The Lower Kananaskis Lake snowshoe trail is relatively flat as it winds along the shore of the lake. There are a few small hills along the Lower Kananaskis Lake trail, but the trail basically undulates through the trees next to the lake. The total elevation gain you’ll encounter snowshoeing the Lower Kananaskis Lake Trail is 14m.

snowshoe Lower Kananaskis Lake in Kananaskis

How Hard is the Lower Kananaskis Lake Snowshoe?

The Lower Kananaskis Lake snowshoe trail is a very easy Kananaskis snowshoe trail. With its distance of just over 5 km and the lack of climbing, the Lower Kananaskis Lake trail is a kid-friendly Kananaskis snowshoe trail – our kids (aged 5 & 7) were able to complete it without issue.

easy Kananaskis snowshoe trail - Lower Kananaskis Lake

How Long Does It Take to Snowshoe Lower Kananaskis Lake Trail?

It should take a typical adult about 1-1.5 hours to snowshoe the Lower Kananaskis Lake trail.

We recently did the Lower Kananaskis Lake snowshoe trail with our kids (aged 5 & 7). We snowshoed the Lower Kananaskis Lake Trail with our kids in just over 2 hours, which is a pretty typical pace with our kids.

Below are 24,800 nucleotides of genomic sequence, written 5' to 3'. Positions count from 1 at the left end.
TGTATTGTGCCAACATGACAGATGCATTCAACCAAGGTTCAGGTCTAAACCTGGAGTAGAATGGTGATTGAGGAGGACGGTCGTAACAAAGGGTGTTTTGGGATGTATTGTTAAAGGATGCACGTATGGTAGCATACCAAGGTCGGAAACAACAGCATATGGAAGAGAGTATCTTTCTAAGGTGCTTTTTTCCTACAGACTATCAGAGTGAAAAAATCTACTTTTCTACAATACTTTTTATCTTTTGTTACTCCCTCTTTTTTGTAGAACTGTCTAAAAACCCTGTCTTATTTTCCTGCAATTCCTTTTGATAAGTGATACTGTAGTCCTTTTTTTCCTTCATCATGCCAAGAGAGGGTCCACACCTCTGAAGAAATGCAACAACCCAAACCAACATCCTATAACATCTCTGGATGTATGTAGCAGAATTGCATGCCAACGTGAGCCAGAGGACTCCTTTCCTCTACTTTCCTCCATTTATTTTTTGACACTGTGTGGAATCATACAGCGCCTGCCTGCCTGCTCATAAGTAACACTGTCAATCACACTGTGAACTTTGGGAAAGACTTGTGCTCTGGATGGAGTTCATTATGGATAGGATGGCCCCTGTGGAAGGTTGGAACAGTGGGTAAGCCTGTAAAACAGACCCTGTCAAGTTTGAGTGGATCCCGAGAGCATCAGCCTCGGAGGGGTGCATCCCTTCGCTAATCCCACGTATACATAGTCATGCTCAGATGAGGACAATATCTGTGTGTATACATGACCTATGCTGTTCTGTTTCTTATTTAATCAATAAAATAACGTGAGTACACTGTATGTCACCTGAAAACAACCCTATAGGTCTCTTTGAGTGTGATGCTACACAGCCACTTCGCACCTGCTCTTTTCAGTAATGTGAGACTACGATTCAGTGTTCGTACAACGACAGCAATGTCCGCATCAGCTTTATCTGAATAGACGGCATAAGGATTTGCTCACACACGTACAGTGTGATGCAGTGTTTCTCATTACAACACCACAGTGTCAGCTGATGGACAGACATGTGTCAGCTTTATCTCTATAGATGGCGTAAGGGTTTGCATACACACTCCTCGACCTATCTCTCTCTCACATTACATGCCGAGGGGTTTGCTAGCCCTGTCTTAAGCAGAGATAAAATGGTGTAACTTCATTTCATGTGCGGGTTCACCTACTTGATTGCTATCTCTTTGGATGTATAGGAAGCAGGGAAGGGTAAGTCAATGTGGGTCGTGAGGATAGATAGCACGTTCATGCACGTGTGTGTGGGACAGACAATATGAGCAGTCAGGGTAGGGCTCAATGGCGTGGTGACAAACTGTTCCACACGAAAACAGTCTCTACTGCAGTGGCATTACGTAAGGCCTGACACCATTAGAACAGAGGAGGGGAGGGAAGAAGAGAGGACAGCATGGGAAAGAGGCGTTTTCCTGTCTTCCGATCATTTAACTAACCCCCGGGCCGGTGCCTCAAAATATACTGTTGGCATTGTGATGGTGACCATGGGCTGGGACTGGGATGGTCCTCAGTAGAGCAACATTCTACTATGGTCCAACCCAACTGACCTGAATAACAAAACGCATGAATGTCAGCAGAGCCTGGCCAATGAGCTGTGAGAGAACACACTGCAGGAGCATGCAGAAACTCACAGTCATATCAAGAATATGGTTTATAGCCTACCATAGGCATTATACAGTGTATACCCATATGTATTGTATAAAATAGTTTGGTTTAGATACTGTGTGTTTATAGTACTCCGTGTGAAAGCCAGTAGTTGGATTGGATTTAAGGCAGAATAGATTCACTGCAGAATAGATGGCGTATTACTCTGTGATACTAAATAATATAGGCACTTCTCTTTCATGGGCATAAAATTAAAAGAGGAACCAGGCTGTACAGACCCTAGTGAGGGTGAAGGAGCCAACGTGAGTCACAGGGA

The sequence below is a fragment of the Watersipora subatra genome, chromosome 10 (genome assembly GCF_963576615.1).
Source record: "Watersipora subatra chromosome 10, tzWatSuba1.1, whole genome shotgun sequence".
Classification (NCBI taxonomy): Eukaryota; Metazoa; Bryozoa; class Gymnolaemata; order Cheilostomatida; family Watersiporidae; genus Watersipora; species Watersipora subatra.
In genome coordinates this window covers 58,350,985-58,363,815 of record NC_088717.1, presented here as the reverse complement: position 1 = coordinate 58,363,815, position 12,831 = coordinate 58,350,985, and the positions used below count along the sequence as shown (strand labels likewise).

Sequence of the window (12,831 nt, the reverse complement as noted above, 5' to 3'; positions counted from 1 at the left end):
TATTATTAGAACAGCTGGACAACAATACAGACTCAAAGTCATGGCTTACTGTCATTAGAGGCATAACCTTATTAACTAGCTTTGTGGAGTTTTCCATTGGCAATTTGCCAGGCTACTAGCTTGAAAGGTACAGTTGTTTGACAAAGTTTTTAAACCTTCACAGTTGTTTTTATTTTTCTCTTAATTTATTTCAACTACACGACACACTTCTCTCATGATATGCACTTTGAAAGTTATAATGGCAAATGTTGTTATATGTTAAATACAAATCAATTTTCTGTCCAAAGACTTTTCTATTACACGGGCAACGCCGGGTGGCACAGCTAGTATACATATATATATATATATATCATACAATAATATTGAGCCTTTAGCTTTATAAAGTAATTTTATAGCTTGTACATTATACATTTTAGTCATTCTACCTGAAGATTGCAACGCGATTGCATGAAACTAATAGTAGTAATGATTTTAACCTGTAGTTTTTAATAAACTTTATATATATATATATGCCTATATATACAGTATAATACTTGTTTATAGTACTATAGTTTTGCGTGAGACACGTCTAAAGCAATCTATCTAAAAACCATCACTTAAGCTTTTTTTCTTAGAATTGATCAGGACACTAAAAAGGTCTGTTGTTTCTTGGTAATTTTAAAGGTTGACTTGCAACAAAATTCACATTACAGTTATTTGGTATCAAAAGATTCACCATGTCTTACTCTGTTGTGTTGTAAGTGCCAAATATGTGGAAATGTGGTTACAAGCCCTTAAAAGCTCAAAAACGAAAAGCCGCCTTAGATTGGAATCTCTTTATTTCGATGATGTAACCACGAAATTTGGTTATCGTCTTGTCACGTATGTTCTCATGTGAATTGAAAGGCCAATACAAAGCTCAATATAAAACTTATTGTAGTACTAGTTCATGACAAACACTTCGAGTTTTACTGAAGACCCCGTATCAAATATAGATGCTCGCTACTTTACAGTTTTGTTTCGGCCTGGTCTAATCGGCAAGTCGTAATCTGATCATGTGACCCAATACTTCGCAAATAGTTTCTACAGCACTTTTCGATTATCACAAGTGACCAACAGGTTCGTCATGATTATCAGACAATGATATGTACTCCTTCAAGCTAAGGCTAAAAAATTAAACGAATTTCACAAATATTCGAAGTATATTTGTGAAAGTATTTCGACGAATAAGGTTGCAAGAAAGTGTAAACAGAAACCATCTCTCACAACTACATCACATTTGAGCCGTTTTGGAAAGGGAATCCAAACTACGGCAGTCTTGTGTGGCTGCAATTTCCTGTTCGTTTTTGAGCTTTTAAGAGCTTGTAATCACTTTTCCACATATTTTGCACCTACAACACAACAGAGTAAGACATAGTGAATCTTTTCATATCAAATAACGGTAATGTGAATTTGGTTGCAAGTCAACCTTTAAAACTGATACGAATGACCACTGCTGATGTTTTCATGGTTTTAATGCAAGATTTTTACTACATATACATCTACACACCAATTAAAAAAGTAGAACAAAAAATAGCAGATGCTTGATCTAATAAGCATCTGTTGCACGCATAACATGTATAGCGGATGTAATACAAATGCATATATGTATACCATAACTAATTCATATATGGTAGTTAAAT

snowshoe Lower Kananaskis Lake with Kids

Lower Kananaskis Lake Snowshoe Trail Location

The Lower Kananaskis Lake snowshoe trail is both easy to find and easy to follow. It leaves from the Canyon Day Use parking lot in the Peter Lougheed Provincial Park in Kananaskis. It’s the only trail that leaves directly from the parking lot. The other two Kananaskis snowshoe trails that start in the area (Penstock Loop and Canyon snowshoe trails) begin next to the toilets across the road.

Directions to the Kananaskis Lower Lake Region

The directions to the Kananaskis Lower Lake region are the same regardless of whether you start from Calgary, Canmore or Banff. Take the TransCanada Highway to Kananaskis Trail (Hwy 40).

Drive south until you reach the Kananaskis winter gate, where you turn right onto Kananaskis Lakes Trail. Follow the road until you see the Canyon Day Use parking lot sign. Turn right and follow the road to the parking lot.

The Lower Lake snowshoe trailhead is well marked near the lake and immediately enters the trees.

trail marker on Lower Kananaskis Lake snowshoe trail

Another alternative would be to do the Marsh Loop snowshoe from the William Watson Lodge to the Lower Lake snowshoe.

Canyon Day Use parking lot location

Lower Kananaskis Lake Trail Map

If you’re like us, you typically want to have a map of this snowshoe on your phone. We use and recommend the AllTrails app, but the Lower Kananaskis Lake snowshoe is easy enough to follow without a map.

Lower Kananaskis Lake snowshoe trail in forest